WEEK AHEAD: Vaccinations unhappiness; town elections; boosters fundraiser; veteran’s birthday; selectmen, finance, school boards meet

Classes resumed this morning following the annual February vacation week.

The Abington School Department wants to remind those who made the decision to travel out of state for vacation week that they must follow Massachusetts’ travel order before sending their kids back to school. 

“If you traveled outside of Massachusetts to any high-risk state, the MA travel order requires that your family be tested for COVID-19 or quarantine for 10 days upon return,” Donna Corso, the district’s head nurse,  wrote in an email sent to parents and guardians. “Additionally, you are asked to closely monitor all members of your family for 14 days upon return.”

Students are not able to return until they provide an email or paper copy of a negative PCR COVID test to their school nurse, she said.

Meanwhile, the most unusual school year in a century continues to roll on still without any clearer sense of when things still return back to “normal.” 

There are a couple notches in the “glass half full” side of the ledger. First example,  the number of active cases in Abington has receded dramatically over the past couple weeks. Also, more than 1.4 million vaccine doses have been administered to Massachusetts residents so far (we’ll come back to the vaccination process momentarily), with the number of doses being released by the federal government to the states every week increasing.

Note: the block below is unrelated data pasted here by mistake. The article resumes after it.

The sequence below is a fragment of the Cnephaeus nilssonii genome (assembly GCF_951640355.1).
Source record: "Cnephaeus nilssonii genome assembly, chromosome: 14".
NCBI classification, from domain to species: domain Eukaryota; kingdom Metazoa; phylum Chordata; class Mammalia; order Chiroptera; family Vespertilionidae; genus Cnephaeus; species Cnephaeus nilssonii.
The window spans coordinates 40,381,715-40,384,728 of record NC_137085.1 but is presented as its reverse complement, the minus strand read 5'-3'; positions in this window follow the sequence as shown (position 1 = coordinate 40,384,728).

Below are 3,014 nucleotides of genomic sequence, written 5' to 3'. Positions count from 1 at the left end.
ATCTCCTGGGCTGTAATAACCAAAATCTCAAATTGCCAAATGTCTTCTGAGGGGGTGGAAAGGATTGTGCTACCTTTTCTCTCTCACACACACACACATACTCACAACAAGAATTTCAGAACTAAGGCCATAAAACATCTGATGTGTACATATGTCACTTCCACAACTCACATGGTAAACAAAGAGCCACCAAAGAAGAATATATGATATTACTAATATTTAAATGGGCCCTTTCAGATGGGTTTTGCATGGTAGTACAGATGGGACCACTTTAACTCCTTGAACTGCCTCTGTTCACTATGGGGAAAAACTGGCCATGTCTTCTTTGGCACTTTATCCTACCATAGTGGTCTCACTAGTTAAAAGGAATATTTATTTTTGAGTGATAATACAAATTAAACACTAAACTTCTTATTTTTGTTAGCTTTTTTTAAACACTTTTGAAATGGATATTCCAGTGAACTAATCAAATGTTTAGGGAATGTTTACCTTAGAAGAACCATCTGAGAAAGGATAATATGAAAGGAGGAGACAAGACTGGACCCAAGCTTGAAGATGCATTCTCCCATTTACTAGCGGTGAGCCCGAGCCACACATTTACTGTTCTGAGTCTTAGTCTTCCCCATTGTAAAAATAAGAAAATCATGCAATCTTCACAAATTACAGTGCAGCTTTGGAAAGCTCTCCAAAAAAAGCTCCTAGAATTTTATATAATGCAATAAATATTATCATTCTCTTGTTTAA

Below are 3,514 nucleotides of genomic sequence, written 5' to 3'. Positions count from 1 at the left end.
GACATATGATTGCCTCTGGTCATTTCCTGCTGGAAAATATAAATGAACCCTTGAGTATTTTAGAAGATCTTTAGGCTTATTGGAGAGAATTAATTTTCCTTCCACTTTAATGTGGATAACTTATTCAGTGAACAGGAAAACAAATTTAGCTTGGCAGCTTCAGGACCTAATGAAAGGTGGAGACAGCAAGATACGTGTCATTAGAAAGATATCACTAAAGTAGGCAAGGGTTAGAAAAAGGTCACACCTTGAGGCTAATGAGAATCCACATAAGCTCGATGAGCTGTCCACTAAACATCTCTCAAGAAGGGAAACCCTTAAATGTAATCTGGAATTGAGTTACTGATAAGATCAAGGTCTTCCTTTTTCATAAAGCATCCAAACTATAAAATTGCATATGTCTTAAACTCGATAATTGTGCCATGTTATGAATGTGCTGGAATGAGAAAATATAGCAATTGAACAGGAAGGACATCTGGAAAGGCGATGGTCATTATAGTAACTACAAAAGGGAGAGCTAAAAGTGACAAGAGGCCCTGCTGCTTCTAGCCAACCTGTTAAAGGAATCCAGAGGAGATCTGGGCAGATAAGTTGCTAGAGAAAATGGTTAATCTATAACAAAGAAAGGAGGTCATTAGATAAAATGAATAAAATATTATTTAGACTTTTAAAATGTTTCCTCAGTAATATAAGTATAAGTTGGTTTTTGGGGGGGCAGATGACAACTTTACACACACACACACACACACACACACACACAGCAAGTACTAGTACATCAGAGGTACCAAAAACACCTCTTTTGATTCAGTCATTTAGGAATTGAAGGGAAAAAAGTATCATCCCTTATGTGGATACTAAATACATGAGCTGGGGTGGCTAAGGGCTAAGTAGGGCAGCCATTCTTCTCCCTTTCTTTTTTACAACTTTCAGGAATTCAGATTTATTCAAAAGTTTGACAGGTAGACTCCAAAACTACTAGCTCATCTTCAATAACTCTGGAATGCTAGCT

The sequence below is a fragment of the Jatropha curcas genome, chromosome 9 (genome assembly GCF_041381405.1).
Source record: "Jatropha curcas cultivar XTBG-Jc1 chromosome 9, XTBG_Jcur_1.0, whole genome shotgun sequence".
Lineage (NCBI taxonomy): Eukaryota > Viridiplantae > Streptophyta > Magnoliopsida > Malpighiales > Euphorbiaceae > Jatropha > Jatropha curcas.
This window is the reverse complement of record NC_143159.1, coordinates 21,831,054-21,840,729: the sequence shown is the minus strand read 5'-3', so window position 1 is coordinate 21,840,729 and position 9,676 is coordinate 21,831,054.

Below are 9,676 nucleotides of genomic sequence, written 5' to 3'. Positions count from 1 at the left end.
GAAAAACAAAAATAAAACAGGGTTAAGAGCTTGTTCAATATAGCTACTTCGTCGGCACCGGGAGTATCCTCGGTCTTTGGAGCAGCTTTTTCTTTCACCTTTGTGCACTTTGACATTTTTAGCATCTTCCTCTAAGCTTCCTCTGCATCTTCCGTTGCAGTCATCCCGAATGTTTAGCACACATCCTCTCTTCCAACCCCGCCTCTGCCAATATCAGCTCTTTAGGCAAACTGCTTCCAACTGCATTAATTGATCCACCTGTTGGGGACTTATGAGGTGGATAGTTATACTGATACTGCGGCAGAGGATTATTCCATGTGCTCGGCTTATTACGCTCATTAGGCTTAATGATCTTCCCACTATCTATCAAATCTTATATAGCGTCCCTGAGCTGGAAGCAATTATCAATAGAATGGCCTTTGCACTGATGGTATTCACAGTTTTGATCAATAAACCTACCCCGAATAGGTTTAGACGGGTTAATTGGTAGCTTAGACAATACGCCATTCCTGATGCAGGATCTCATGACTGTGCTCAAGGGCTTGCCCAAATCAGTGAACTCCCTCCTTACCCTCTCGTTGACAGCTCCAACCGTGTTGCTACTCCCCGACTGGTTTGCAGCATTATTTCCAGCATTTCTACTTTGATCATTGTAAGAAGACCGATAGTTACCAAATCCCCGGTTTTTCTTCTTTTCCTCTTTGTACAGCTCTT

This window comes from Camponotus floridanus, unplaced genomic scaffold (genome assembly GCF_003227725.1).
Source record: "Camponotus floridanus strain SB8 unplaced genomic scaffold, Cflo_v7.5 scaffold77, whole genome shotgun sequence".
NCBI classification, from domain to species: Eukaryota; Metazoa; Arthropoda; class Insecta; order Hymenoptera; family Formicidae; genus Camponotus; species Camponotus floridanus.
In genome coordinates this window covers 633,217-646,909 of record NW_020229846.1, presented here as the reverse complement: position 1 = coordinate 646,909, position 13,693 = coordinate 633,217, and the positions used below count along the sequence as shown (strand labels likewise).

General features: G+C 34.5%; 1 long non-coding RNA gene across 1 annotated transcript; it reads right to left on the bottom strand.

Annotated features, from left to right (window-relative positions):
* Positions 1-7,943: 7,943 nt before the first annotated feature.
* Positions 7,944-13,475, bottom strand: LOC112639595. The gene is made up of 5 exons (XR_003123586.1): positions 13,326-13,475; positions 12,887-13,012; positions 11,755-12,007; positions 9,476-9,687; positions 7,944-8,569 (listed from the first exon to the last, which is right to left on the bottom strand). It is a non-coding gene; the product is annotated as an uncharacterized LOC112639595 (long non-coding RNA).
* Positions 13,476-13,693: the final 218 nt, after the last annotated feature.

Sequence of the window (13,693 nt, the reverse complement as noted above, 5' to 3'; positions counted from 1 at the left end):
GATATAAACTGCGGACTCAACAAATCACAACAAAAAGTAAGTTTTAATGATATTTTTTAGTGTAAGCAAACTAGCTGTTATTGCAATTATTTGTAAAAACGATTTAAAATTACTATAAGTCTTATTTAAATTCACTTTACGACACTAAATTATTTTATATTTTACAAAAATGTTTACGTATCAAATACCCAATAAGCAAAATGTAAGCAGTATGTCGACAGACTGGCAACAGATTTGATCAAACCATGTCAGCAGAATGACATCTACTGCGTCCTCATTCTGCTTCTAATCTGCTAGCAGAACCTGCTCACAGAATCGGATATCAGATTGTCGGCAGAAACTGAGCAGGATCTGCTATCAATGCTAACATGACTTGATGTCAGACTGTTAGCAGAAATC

On the “glass half empty side” are these facts: that the Baker Administration has not given any indication it will move teachers up the priority list, despite the fact working with children makes it impossible for educators to maintain a six foot distance at all times. And it’s still unclear whether the more virulent UK or South African strains will undo any progress that’s been made.

All of this has made it more difficult for Abington educators to decide how they adjust the district’s learning model in the weeks and months ahead. Some parents are pushing to have students back in the classroom more, citing efforts in other nearby towns. Superintendent Peter Schafer has said that Abington simply doesn’t have the space required to return to full-time, in-person learning, while keeping students between 3-6 feet apart. But he also said his team is trying to figure out ways to improve the current hybrid model. This is expected to be a point of discussion when the School Committee meets this week. 


How is the Baker Administration’s decision to cut cities and towns out from the vaccination process and instead privatize efforts being received? We’d argue that a Massachusetts governor hasn’t come under this much universal condemnation from municipal leaders since 2009 when then-Gov. Deval Patrick made a mid-year local aid cut of $143 million. But even then, some people cut him some slack because it was the middle of the Great Recession.